Fresh out of graduate school, Holly Mattox is a young, newly married, and spirited poet who moves to New York City from Minnesota in the early 1970’s. Hoping to share her passion for words and social justice, Holly is also determined to contribute to the politically charged atmosphere around her. Her mission: to successfully teach a poetry workshop at the Women’s House of Detention on Rikers Island, only minutes from Manhattan.
Having listened to her mother recite verse by heart all her life, Holly has always been drawn to poetry. Yet until she stands before a class made up of prisoners and detainees–all troubled women charged with a variety of crimes–even Holly does not know the full power that language can possess. Words are the only weapon left to many of these outspoken women: the hooker known as Baby Ain’t (as in “Baby Ain’t Nobody Better!”); Gene/Jean, who is mid-sex change; drug mule Never Delgado; and Akilah Malik, a leader of the Black Freedom Front.
One woman in particular will change Holly’s life forever: Polly Lyle Clement, an inmate awaiting transfer to a mental hospital upstate, one day announces that she is a descendant of Mark Twain and is capable of channeling his voice. And so begins Holly’s descent into the dark recesses of the criminal justice system, where in an attempt to understand and help her students she will lose her perspective on the nature of justice–and risk ruining everything stable in her life. As Holly begins an affair
with a fellow poet–who claims to know her better than she knows herself–she finds herself adrift between two ends of the social and political spectrum, between two men and two identities.
National Book Award finalist Carol Muske-Dukes has created an explosive, mesmerizing novel exploring the worlds of poetry, sex, and politics in the unforgettable New York City of the seventies. Written with her trademark captivating language and emotional intuition, Channeling Mark Twain is Muske-Dukes’s most powerful work to date.
From the Hardcover edition.
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|Title of eBook: Channeling Mark Twain|
|Release Date: 07-03-2007|
|Allowed Countries (hover)|
|Publisher: Random House Publishing Group|
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|Parent title||Channeling Mark Twain|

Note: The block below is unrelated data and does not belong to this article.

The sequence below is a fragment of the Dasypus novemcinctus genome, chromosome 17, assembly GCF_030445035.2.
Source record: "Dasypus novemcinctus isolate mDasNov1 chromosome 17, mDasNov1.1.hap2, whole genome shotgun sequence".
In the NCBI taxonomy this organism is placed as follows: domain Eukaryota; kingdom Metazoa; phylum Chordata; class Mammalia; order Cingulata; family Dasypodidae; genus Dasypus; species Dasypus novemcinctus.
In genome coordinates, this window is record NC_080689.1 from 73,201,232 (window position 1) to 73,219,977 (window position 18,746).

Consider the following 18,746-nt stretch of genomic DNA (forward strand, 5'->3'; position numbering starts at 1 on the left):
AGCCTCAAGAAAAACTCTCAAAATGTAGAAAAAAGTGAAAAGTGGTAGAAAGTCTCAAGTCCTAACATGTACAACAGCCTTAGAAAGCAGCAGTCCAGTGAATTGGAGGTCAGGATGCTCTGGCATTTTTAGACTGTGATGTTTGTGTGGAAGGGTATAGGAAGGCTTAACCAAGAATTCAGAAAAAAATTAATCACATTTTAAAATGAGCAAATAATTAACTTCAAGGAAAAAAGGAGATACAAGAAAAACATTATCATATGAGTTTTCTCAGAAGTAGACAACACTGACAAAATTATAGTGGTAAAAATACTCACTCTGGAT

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Channeling Mark Twain
The pimps got on the bus at the stop just before the end of the line. The end of the line was Rikers Island and the stop before was just at the foot of a very long bridge. I’d read somewhere that the Rikers Island bridge was over five thousand feet long and before it was built the only way to reach the island was by ferryboat. Now the bridge connected the island with the City, but the largest penal colony in the United States was still remote. But not so remote, I wrote in my notebook, that pimps couldn’t manage to slouch out past the great glittering skyline, hats on their heads, to haul in their booty. I added an exclamation point, then glanced out the window. Here the East River swirled up into a curse from the days of the Dutch: Helegat, bright passage, anglicized to Hell Gate—sinister waters. Hell Gate: where killer currents swirled out from under the Triboro Bridge (I was scribbling again now) and swept around Rikers Island where it lay, between La Guardia Airport and the Hunt’s Point sewage treatment plant, between sludge pumps and the rolling sky. Between shit and heaven.
We were all riding the Hazen Street bus, which stopped daily
in front of Bloomingdale’s, in Manhattan, where I got on—then crossed the Fifty-ninth Street Bridge and trundled out through Queens, all the way to the foot of that mile-long span. Cars were not allowed on the Island, only Corrections vans, work vehicles, and prison shuttles, which looked like golf carts—and the daily bus. As we crossed the bridge, planes skidded through the clouds above us, above the flat-topped cellblock buildings—nine jails for men, one for women.